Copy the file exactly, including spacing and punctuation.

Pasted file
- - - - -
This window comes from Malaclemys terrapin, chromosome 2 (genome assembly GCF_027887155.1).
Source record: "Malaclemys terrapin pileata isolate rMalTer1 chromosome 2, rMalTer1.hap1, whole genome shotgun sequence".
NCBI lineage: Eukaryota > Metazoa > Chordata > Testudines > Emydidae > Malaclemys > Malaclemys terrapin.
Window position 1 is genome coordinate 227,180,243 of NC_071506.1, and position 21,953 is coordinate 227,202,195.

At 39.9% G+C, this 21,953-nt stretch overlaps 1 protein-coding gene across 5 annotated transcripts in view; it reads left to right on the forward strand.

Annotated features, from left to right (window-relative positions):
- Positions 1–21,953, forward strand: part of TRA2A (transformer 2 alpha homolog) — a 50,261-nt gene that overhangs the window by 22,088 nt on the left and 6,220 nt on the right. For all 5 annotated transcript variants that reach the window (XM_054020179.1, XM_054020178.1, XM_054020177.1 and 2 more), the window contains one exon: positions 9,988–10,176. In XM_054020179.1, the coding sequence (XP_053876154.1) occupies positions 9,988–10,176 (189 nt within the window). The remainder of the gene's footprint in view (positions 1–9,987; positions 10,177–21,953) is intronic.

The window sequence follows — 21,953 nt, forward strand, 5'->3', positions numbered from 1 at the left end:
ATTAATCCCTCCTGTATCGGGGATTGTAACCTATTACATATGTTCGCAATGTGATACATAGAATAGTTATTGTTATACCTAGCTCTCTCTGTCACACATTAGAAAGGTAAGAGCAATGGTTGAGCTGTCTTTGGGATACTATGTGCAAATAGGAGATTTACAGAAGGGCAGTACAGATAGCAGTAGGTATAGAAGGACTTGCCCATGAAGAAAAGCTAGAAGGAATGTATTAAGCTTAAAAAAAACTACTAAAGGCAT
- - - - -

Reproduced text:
This window comes from Malaclemys terrapin, chromosome 2 (genome assembly GCF_027887155.1).
Source record: "Malaclemys terrapin pileata isolate rMalTer1 chromosome 2, rMalTer1.hap1, whole genome shotgun sequence".
NCBI lineage: Eukaryota > Metazoa > Chordata > Testudines > Emydidae > Malaclemys > Malaclemys terrapin.
Window position 1 is genome coordinate 227,180,243 of NC_071506.1, and position 21,953 is coordinate 227,202,195.

At 39.9% G+C, this 21,953-nt stretch overlaps 1 protein-coding gene across 5 annotated transcripts in view; it reads left to right on the forward strand.

Annotated features, from left to right (window-relative positions):
- Positions 1–21,953, forward strand: part of TRA2A (transformer 2 alpha homolog) — a 50,261-nt gene that overhangs the window by 22,088 nt on the left and 6,220 nt on the right. For all 5 annotated transcript variants that reach the window (XM_054020179.1, XM_054020178.1, XM_054020177.1 and 2 more), the window contains one exon: positions 9,988–10,176. In XM_054020179.1, the coding sequence (XP_053876154.1) occupies positions 9,988–10,176 (189 nt within the window). The remainder of the gene's footprint in view (positions 1–9,987; positions 10,177–21,953) is intronic.

The window sequence follows — 21,953 nt, forward strand, 5'->3', positions numbered from 1 at the left end:
ATTAATCCCTCCTGTATCGGGGATTGTAACCTATTACATATGTTCGCAATGTGATACATAGAATAGTTATTGTTATACCTAGCTCTCTCTGTCACACATTAGAAAGGTAAGAGCAATGGTTGAGCTGTCTTTGGGATACTATGTGCAAATAGGAGATTTACAGAAGGGCAGTACAGATAGCAGTAGGTATAGAAGGACTTGCCCATGAAGAAAAGCTAGAAGGAATGTATTAAGCTTAAAAAAAACTACTAAAGGCAT